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I'm curious: has anyone seen this musical, or know of it? If so, what are your thoughts? To be entirely honest, this show is my favorite work of art. The music and the story, about the creative process behind art and connecting with an audience, move and inspire me more than any film, book, play, musical, painting, etc. I would describe the show as something similar to Andrei Rublev or Three Colors: Blue if either of those were to be made a musical.

I do have many friends who argue Sweeney Todd is Sondheim's best work. From a purely artistic viewpoint, I would not disagree, but Sunday in the Park with George has a personal, heartfelt touch that Sweeney does not, IMO.

There's a wonderful DVD of a stage prodcution with most of the original cast that was televised in the '80's. If you haven't seen it, I highly recommend checking it out. I think it's available on instant streaming from Amazon. And finally Mandy Patinkin singing one of the main numbers:

"Anyway, in general I love tragic artists, especially classical ones."

"Even the forms for expressing truth can be multiform, and this is indeed necessary for the transmission of the Gospel in its timeless meaning."

- Pope Francis, August 2013 interview with Antonio Spadaro

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SWEENEY TODD and FOLLIES are ultimately my favorite Sondheim shows (with a soft spot for A LITTLE NIGHT MUSIC, which I saw on Broadway during my honeymoon). They are more fully-realized than SUNDAY, which has a tremendous first act but a much weaker second. Nevertheless, SUNDAY is Sondheim's most uplifting and inspirational work, and I don't think Sondheim has ever written a better song than "Finishing the Hat."

And yes, the Patinkin/Peters DVD is an absolute must-see.

Edited by Ryan H.
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I've lost count of the number of friends, professors, colleagues, who have told me that Sunday has a brilliant first act and a disappointing second act that they don't care for. Nonetheless, I'm not convinced. I've watched the DVD many times and even played pit for a production that my college did a few years ago. I still think the show perfectly (or very near perfectly) depicts the struggles of the artist as he works to create art, and then his struggles as he works to promote it. Both acts are united by the overarching theme of connecting with an audience and with peers. And the score for act 2 is a mirror of the score in act 1.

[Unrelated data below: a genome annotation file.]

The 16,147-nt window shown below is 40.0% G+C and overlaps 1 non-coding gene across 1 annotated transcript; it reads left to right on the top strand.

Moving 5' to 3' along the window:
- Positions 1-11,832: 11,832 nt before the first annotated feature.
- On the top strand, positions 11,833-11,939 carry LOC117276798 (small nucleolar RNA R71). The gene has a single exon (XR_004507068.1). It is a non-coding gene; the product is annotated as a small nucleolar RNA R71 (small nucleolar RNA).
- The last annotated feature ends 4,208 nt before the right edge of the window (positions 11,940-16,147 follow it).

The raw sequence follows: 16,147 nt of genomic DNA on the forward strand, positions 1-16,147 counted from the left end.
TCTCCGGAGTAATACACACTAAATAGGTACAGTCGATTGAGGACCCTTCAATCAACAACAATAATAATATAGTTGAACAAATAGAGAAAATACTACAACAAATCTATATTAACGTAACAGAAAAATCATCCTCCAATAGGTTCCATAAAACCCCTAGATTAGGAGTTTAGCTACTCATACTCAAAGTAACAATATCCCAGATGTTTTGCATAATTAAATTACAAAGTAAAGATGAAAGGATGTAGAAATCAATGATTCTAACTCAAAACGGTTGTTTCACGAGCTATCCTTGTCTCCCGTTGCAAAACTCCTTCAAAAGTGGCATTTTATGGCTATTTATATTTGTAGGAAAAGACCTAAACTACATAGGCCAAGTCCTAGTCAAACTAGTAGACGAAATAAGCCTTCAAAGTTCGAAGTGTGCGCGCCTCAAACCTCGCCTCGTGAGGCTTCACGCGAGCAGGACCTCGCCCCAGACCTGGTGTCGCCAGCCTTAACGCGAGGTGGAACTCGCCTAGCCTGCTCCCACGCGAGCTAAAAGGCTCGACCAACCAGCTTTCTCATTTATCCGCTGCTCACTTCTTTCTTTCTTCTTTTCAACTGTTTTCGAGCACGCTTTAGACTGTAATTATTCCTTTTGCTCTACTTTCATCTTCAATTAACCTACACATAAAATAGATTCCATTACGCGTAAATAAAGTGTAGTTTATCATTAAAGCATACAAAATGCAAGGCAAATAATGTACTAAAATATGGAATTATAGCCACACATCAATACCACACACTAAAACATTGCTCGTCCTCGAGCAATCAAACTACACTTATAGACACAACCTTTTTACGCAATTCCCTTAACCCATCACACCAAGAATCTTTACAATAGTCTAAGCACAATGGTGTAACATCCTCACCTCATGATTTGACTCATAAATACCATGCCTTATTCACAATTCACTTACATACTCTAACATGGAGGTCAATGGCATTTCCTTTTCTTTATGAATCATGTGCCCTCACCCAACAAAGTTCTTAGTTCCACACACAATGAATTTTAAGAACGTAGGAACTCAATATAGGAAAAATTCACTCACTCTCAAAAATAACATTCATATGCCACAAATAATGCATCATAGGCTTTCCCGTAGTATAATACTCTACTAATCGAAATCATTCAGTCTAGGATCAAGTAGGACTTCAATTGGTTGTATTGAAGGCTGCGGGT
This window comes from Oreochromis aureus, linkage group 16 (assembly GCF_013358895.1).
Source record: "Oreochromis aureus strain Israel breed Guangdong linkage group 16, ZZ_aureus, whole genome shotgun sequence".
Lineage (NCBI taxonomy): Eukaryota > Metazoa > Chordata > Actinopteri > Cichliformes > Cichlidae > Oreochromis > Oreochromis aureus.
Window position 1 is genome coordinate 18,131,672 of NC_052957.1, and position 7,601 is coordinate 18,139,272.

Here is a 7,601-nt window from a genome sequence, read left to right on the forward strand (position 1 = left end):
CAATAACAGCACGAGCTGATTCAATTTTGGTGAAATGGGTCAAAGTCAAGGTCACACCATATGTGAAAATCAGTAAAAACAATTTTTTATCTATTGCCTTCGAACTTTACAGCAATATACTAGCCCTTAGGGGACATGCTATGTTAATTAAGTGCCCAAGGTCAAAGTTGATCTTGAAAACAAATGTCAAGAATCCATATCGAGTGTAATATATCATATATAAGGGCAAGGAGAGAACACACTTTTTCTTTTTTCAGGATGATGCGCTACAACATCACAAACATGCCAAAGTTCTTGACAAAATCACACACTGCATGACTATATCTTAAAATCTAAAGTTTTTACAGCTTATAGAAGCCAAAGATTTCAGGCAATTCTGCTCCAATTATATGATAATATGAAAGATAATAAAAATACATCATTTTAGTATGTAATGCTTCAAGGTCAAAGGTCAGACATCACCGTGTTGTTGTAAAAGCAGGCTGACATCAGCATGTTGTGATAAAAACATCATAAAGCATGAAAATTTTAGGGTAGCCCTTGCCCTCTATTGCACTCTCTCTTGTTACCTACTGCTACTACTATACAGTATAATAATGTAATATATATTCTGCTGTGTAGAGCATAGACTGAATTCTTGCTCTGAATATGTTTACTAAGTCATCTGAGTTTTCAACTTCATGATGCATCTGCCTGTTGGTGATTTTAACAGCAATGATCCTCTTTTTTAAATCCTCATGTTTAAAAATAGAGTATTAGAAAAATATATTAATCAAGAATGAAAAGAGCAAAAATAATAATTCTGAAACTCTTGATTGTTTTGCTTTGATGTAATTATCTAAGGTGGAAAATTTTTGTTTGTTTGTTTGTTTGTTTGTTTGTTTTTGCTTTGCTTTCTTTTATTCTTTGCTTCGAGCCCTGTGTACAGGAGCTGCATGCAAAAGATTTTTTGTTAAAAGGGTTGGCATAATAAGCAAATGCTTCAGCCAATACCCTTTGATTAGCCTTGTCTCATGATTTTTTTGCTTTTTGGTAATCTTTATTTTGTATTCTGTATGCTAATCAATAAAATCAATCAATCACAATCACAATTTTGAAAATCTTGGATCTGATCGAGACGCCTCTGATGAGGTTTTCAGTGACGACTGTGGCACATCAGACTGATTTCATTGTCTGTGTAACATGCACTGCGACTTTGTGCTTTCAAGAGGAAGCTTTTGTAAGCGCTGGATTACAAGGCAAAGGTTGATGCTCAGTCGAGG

Probably as a composer, I become much more personally invested watching Sunday than other shows, which is why it's my favorite. My other favorites of Sondheim's work would be Sweeney (of course) along with Follies and Into the Woods (for nostalgic reasons), and I have a soft spot for Assassins.

"Anyway, in general I love tragic artists, especially classical ones."

"Even the forms for expressing truth can be multiform, and this is indeed necessary for the transmission of the Gospel in its timeless meaning."

- Pope Francis, August 2013 interview with Antonio Spadaro

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The failure of the second act is not thematic or musical (some of my favorite songs from the show are from the second half), but dramatic. The first act very successfully roots the artist's struggles in clearly-defined characters with a compelling relationship. The George of the second act (I'll call him George 2) isn't a very interesting fella on his own, and his existential dilemma is not rooted in compelling relational interaction.

Still, it's hardly a bad second act. It's a testament to the sheer talent of Sondheim et al. that the second act is nevertheless still pretty good. It's just not as good as what has come before.

Edited by Ryan H.
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I'll agree George 2 is less interesting on his own than George 1, but I think Sondheim makes him interesting through the lyrics of "Putting It Together" and "Lesson #8." George 2's dilemma is rooted in relational non-interaction, which is a struggle I can relate to. And the main reason I admire act 2 almost as much as act 1 is: "Move On," which Sondheim sets up near perfectly.

"Anyway, in general I love tragic artists, especially classical ones."

"Even the forms for expressing truth can be multiform, and this is indeed necessary for the transmission of the Gospel in its timeless meaning."

- Pope Francis, August 2013 interview with Antonio Spadaro

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